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|Case Number:||Civil Appeal 13 of 2016|
|Parties:||Robert Misiani Morimbocho v Wilfred Mogaka Mokaya|
|Date Delivered:||14 Dec 2016|
|Court:||High Court at Kisii|
|Judge(s):||Wilfrida Adhiambo Okwany|
|Citation:||Robert Misiani Morimbocho v Wilfred Mogaka Mokaya  eKLR|
|Case History:||(An appeal from the judgment and decree of Hon. R.B. N. Maloba (Principal Magistrate) dated and delivered on the 31st day of December, 2015 in the Original KISII CMCC No. 141 of 2010.)|
|History Docket No:||CMCC No. 141 of 2010|
|History Magistrate:||R.B. N. Maloba|
|Case Outcome:||Application allowed.|
|Disclaimer:||The information contained in the above segment is not part of the judicial opinion delivered by the Court. The metadata has been prepared by Kenya Law as a guide in understanding the subject of the judicial opinion. Kenya Law makes no warranties as to the comprehensiveness or accuracy of the information|
REPUBLIC OF KENYA
IN THE HIGH COURT OF KENYA AT KISII
CIVIL APPEAL NO. 13 OF 2016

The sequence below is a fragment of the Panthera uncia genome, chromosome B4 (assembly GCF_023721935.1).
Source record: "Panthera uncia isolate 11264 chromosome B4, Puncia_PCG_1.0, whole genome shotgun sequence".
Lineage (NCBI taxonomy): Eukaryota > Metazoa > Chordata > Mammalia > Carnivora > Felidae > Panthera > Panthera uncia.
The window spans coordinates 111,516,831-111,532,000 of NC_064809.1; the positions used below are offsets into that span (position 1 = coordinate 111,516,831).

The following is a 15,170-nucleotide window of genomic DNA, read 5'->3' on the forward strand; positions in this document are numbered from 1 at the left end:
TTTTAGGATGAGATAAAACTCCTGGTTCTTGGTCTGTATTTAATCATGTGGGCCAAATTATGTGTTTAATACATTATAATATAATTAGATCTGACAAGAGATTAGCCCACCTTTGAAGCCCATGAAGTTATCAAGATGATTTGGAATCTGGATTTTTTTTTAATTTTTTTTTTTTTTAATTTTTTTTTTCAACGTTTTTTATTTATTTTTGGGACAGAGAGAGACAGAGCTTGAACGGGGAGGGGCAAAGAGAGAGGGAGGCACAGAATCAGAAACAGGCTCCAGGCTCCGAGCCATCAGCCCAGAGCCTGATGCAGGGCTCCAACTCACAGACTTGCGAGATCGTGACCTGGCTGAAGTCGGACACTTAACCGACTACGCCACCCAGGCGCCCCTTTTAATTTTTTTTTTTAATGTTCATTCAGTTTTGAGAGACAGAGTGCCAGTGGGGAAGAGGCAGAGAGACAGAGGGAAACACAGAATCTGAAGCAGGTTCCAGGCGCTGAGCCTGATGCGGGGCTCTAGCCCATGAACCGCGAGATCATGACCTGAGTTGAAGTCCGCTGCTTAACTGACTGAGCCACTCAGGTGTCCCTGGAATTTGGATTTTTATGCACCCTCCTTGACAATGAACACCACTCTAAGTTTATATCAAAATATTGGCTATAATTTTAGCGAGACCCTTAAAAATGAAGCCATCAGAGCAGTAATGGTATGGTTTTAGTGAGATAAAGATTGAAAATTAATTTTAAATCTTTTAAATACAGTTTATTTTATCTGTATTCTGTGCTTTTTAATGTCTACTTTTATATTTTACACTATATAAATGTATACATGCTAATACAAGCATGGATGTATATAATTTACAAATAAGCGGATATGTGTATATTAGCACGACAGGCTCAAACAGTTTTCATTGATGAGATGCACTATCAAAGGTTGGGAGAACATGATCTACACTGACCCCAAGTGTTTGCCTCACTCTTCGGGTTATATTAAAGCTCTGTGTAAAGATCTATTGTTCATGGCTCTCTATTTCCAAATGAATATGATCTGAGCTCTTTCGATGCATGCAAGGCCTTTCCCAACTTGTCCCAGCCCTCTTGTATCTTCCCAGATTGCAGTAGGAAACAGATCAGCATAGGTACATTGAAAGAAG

ROBERT MISIANI MORIMBOCHO..........................................APPELLANT
WILFRED MOGAKA MOKAYA............................................. RESPONDENT
(An appeal from the judgment and decree of Hon. R.B. N. Maloba (Principal Magistrate) dated and delivered on the 31st day of December, 2015 in the Original KISII CMCC No. 141 of 2010.)
1. This ruling relates to the Notice of Motion dated 16th February 2016 brought under Section 1A, 3A and 79 (G) of the Civil Procedure Act by which the Applicant seeks orders, inter-alia, that there be a stay of execution of the judgment/decree in Kisii CMCC No. 141 of 2010 pending the hearing and determination of this application and that the applicant be granted leave to appeal out of time. The applicant also seeks for an order validating his appeal herein.